A caravan made up of Central American women whose children went missing in Mexico while trying to reach the United States has set out to try to find out what happened to the migrants.

The caravan - made up of 10 women from Guatemala, 19 from Nicaragua, three from El Salvador and 28 from Honduras - set out Saturday on the 4,600-kilometer (2,858-mile) journey on the so-called "route of the immigrant" in southeast and central Mexico.

"They started today in Guatemala (and) in 24 days they will cover 14 states in southeastern and central Mexico, as well as 23 specific locations in that country identified on the route of the immigrant," a National Roundtable for Migration in Guatemala, or Menamig, spokeswoman told reporters Saturday.

The women, whose children disappeared in recent months on the journey to the United States, met in Guatemala City on Saturday to discuss the effort to find the missing migrants.

The women took part in religious ceremonies in front of Guatemala City's Metropolitan Cathedral and held a press conference to denounce officials' "indifference" regarding the fate of their loved ones.

"Dozens of bodies of supposed migrants have been found in areas in southeast Mexico, but we have not obtained the support of the authorities to identify them," one of the Honduran women said.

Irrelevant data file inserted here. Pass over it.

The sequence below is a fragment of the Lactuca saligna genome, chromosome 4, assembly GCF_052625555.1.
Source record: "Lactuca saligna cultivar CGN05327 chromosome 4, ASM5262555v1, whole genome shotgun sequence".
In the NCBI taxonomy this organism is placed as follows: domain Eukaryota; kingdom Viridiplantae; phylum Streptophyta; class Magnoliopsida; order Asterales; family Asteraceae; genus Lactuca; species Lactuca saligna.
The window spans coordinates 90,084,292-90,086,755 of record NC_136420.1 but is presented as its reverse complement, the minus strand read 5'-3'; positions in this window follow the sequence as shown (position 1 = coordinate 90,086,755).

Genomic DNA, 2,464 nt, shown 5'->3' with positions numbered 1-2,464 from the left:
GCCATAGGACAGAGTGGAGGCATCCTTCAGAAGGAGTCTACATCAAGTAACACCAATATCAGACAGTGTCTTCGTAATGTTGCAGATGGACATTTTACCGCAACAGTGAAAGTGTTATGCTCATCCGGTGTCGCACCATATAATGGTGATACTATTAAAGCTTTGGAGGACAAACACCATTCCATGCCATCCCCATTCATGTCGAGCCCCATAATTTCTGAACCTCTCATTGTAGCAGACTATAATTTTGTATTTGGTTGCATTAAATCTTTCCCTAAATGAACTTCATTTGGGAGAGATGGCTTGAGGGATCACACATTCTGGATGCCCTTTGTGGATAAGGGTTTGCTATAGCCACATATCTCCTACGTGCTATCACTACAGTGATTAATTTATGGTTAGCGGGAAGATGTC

"Different Mexican activists, all supporters, migrants' shelters, cooperatives, non-governmental organizations (and) universities" will participate in events in the 23 places where the caravan will pass, the Menamig said.

Amnesty International and Mexican National Human Rights Commission representatives will accompany the caravan, the organization said.

An average of 50 Central Americans a day head for the United States, where they hope to find a better future, the International Organization for Migration says.

The Central Americans' trek across Mexico is a dangerous one, with criminals and corrupt Mexican officials preying on the migrants.

Gangs kidnap, exploit and murder migrants, who are often targeted in extortion schemes, Mexican officials say.

Central American migrants follow a long route that first takes them into Chiapas state, which is on the border with Guatemala, walking part of the way or riding aboard freight trains, buses and cargo trucks. EFE